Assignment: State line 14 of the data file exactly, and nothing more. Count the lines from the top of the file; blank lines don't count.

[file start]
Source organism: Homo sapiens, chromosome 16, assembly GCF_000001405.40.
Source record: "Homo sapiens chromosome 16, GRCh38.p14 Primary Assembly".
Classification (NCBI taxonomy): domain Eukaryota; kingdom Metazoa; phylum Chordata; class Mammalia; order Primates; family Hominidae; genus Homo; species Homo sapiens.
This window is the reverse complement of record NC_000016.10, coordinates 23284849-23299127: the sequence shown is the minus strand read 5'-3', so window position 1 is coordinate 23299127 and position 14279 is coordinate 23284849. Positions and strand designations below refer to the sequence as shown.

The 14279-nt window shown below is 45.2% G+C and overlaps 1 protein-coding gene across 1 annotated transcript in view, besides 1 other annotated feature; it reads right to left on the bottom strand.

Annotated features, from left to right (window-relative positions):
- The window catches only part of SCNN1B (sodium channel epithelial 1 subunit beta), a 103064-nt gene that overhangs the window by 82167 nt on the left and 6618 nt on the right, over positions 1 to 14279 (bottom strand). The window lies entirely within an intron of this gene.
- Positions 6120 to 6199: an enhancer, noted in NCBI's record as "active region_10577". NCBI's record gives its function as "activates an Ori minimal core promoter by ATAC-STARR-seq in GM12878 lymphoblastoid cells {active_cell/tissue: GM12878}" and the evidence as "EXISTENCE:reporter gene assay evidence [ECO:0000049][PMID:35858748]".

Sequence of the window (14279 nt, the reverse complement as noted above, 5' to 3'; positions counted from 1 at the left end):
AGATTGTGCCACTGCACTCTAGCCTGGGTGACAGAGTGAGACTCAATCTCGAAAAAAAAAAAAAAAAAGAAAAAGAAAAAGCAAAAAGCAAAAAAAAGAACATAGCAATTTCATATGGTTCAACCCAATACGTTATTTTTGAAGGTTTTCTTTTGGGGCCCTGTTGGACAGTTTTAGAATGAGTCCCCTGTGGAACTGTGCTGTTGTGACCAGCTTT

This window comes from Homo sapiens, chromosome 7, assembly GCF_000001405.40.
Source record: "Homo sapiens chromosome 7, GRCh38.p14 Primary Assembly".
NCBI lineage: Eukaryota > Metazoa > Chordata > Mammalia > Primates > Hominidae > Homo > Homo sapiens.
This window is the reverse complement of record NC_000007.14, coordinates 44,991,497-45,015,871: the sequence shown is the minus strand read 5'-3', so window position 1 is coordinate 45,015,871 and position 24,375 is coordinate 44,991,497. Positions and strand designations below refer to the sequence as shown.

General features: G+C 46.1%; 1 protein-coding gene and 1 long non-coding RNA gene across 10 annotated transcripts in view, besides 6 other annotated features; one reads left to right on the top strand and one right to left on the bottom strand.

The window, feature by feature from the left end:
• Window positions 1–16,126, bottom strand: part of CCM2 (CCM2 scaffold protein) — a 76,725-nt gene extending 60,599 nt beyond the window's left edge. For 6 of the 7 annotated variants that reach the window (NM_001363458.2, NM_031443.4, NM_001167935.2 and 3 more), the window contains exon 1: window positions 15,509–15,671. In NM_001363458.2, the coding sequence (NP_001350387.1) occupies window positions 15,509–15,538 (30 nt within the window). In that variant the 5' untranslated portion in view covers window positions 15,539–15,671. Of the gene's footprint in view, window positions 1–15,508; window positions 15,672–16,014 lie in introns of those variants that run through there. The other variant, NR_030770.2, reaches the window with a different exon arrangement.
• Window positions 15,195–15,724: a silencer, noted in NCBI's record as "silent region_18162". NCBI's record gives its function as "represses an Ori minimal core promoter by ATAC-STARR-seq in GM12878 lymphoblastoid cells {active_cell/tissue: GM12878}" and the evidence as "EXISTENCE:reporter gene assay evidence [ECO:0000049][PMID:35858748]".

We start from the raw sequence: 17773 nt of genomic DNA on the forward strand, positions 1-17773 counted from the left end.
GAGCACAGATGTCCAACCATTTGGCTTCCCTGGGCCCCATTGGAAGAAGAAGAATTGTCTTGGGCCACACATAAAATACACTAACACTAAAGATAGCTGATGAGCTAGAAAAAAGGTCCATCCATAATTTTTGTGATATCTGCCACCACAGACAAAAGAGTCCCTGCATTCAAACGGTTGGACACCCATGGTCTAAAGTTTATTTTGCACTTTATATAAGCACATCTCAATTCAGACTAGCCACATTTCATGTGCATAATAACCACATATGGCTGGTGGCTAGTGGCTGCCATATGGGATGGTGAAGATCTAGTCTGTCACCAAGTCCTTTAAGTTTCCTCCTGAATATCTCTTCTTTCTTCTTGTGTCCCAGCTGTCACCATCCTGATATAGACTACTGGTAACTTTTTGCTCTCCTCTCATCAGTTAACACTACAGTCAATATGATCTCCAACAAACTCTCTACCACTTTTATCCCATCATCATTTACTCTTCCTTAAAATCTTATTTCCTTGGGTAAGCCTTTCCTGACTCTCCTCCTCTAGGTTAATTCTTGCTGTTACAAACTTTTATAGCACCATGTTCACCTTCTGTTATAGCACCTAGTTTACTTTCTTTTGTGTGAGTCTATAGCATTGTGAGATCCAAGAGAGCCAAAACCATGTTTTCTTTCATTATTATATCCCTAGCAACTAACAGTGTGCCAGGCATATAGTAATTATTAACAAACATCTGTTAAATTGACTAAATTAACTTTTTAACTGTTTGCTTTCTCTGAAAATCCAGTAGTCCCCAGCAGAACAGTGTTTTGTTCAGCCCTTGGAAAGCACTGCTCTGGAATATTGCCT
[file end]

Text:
This window is the reverse complement of record NC_000007.14, coordinates 44,991,497-45,015,871: the sequence shown is the minus strand read 5'-3', so window position 1 is coordinate 45,015,871 and position 24,375 is coordinate 44,991,497. Positions and strand designations below refer to the sequence as shown.